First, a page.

BY TAPFUMA MACHAKAIRE
When nature dictates that rare situation that creates an environment tantamount to tempering with basic human rights in the form of a lockdown, the media suffers. Compiling and dissemination of news requires a conducive environment, the reason media organizations notably in Zimbabwe have been clamoring for a situation that makes it plausible to provide information without fear or favor.
The COVID-19 Pandemic has made it difficult for society to conduct their day to day duties because of the need to reduce the spread of the novel coronavirus and flatten the curve of new infections and deaths from the disease. In the same breath, the media in Zimbabwe has been constrained in conducting their duties at a time society is craving for information on the pandemic and its devastating effects.
A Pandemic is defined as an epidemic of infectious disease that is spreading through human populations across a large region such as a continent or worldwide. This is not a frequent phenomenon and often takes experts and governments by surprise and ill prepared for the swift responses required to save lives.
During Pandemics the man eats dog approach to news seizes to be the principal factor for determining the newsworthiness of a story. Such a crisis creates the ideal environment for governments, political actors, the private sector, civil society and the media to bury the hatchet and combine forces for the good of mankind. A pandemic may thus serve to mend relations between authorities and media players and drive the two forces away from the tom-foolery skirmishes that have tended to undermine the role of the media in modern day “democratic” societies.
The media in Zimbabwe, like other media organizations around the world have faced challenges in reporting on the new novel coronavirus COVID-19 that was declared a pandemic by the World Health Organization WHO on 11 March 2020.
It is pertinent to remind journalists writing the COVID-19 story that they are recording an important milestone in history. However, the ability to accurately and professionally capture the developments around the COVID-19 global menace is largely dependent on the state of the media in a given country. Looking at the state of the media in Zimbabwe at the time the virus became an issue, one finds that media gurus have been randomly uttering the obnoxious statement-“journalism has gone to the dogs”.
This is despite efforts to repair the damage done to the industry and reinstate the media back to its respected status as “the fourth estate”.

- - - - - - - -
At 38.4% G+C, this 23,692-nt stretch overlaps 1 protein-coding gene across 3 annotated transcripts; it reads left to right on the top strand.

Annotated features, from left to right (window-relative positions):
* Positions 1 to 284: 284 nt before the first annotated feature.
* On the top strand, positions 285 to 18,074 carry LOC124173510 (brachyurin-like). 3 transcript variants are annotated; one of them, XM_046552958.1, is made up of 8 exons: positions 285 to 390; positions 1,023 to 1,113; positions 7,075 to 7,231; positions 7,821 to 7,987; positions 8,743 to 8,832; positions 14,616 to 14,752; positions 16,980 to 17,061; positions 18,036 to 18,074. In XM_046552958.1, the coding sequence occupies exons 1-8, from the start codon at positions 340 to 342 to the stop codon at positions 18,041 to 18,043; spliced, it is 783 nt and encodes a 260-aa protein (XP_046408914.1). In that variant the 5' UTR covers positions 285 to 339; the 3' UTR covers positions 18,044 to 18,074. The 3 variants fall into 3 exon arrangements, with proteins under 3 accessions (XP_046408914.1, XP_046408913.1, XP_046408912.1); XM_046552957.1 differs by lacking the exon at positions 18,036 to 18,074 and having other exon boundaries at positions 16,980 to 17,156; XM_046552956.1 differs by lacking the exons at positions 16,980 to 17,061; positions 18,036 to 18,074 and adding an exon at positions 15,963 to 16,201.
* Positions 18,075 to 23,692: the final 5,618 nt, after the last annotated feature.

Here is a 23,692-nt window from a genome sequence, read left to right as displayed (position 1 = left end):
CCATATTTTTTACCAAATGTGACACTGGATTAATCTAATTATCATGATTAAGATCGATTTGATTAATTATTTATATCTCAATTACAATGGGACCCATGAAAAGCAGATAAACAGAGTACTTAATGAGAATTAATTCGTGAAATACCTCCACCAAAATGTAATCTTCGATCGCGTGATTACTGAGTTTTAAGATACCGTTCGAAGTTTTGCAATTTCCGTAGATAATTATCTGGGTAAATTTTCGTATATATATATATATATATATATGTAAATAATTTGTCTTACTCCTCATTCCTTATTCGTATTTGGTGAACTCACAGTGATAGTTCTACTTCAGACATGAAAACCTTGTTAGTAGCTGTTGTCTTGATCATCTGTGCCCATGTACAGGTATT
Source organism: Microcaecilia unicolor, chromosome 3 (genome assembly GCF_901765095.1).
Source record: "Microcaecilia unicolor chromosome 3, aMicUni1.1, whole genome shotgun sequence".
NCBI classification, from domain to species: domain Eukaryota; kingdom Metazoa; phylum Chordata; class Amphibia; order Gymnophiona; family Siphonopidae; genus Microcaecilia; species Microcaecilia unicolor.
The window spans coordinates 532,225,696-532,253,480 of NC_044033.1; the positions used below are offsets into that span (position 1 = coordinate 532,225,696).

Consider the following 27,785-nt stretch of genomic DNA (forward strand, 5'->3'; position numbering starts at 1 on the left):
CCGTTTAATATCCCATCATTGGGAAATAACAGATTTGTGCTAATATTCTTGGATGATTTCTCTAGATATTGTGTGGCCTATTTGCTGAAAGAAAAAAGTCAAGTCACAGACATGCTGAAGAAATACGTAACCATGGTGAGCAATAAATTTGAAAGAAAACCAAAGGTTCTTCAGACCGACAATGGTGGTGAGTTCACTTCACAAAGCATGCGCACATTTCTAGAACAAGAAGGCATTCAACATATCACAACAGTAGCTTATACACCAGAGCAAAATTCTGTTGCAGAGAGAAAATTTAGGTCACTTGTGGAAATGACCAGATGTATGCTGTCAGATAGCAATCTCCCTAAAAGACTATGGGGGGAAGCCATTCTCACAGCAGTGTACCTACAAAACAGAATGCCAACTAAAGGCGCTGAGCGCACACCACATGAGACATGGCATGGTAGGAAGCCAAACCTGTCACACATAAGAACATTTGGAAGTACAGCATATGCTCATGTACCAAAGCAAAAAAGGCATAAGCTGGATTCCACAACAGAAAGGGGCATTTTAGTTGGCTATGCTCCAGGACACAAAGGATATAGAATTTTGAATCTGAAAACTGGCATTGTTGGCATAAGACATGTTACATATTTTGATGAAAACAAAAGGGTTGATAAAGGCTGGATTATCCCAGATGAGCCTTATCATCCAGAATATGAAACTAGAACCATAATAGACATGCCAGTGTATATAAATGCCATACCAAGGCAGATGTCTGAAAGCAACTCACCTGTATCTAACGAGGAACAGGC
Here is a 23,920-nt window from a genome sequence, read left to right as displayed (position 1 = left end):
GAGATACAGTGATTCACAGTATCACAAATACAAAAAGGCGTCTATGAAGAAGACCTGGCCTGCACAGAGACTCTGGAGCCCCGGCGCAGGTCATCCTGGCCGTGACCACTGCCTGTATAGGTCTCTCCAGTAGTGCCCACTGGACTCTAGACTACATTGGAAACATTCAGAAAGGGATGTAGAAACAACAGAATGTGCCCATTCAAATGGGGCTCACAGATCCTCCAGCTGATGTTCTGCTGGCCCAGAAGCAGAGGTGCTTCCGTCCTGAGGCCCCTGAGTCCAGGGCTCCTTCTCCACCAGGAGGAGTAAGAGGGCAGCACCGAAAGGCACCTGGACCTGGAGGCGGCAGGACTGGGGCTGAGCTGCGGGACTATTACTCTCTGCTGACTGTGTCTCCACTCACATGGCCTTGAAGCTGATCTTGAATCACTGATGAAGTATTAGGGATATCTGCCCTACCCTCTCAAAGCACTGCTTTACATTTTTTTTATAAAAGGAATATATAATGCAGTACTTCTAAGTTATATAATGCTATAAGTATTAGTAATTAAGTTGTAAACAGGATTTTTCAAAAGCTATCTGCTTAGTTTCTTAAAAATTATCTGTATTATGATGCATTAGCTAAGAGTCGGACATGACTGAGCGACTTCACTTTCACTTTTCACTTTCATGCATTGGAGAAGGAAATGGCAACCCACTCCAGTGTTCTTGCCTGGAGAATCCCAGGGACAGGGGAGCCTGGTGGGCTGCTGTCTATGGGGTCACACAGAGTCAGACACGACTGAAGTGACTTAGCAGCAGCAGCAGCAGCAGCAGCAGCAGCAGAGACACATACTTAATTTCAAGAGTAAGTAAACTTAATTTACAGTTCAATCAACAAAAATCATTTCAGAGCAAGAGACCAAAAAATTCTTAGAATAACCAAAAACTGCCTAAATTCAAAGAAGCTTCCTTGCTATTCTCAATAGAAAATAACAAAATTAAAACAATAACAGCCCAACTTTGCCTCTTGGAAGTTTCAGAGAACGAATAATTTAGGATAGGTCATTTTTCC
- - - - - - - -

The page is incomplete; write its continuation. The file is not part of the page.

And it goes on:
It is thus imperative to understand the turbulence that the Zimbabwean media has been sailing through when practitioners suddenly found themselves faced with the daunting task of informing and educating the public on events surrounding the chilling effects of the invisible enemy, the coronavirus that has ravaged the world affecting millions, taking the lives of thousands and bringing business and social life to a halt.
Polarization of the media
Polarization, the dog eat dog practice in the Zimbabwean media industry effectively began around the year 1999 as a result of increased contestation for power between the ruling Zimbabwe African National Union Patriotic Front (ZANU PF) and the then newly formed labour driven party Movement for Democratic Change (MDC). So intense were the political wrangles that the media was swiftly sucked in to up the game. Ironically, several media organizations and journalists found themselves falling victim to the machinations of a system that preferred a docile media that would not pollute the minds of the “patriotic and peace loving Zimbabweans”.
Independent media took a stance that saw them giving a voice to civic organizations and the new opposition party the MDC. The move was viewed by the authorities as being sympathetic with a perceived foreign funded enemy allegedly pushing for regime change.
On the other hand, state media including the national broadcasters, the Zimbabwe Broadcasting Corporation (ZBC) had no option save to defend government and the ruling party; taking instructions direct from the then Information and Publicity Minister, Professor Jonathan Mayo, a political scientist and former tough critic of the regime. Moyo had initially been hired to help craft a new national constitution meant to replace the compromised Lancaster House Constitution of 1979.
Despite a vigorous campaign by the ruling party and Government, the draft constitution was rejected by the people in a referendum held in 1999.
The media was thus clearly divided into two warring camps, resulting in newspapers, radio and television programs being awash with hate language, signaling a sharp decline in ethical and professional standards by media houses in Zimbabwe. Some journalists would double as political activists to the extent of applying for special leave to contest national elections. Such scribes were easily welcomed back to the newsroom after failing to win the hearts of party supporters in primary elections. Others who made it found themselves in the august house in both ZANU-PF and the MDC formations, with some being elevated to the executive as cabinet ministers.